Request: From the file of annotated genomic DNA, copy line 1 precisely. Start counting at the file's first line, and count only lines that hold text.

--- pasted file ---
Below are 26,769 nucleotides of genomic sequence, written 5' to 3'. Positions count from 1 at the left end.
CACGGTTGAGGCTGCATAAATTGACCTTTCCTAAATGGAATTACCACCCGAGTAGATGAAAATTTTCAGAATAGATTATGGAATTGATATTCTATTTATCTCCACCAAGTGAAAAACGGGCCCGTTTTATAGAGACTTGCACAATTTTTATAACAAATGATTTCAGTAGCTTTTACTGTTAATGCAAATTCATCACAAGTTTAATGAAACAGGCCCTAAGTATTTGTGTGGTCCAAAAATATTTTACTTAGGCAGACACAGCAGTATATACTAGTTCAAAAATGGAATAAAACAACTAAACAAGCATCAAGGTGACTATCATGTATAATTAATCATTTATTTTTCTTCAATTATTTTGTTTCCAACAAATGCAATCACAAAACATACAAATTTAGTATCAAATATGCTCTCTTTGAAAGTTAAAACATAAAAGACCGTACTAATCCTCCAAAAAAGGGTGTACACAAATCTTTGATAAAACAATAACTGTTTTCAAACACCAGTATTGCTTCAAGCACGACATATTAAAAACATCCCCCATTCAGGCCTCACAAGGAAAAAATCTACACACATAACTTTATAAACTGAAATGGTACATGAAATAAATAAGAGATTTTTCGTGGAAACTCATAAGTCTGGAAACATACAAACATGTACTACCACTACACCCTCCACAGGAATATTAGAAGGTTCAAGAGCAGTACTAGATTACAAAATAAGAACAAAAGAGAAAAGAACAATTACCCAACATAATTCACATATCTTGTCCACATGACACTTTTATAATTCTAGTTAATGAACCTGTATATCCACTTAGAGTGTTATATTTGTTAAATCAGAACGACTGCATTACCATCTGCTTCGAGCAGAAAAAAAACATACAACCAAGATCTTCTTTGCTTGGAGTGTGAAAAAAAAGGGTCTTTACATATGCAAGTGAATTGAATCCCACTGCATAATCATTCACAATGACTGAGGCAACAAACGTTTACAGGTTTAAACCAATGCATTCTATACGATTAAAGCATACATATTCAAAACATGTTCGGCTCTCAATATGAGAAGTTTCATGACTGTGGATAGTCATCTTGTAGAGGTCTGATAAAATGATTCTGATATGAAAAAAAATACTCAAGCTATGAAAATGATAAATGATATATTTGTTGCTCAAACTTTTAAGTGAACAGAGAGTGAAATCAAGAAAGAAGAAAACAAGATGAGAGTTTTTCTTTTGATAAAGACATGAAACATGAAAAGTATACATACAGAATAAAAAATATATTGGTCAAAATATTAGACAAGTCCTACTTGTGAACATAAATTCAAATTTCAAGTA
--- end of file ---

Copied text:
Below are 26,769 nucleotides of genomic sequence, written 5' to 3'. Positions count from 1 at the left end.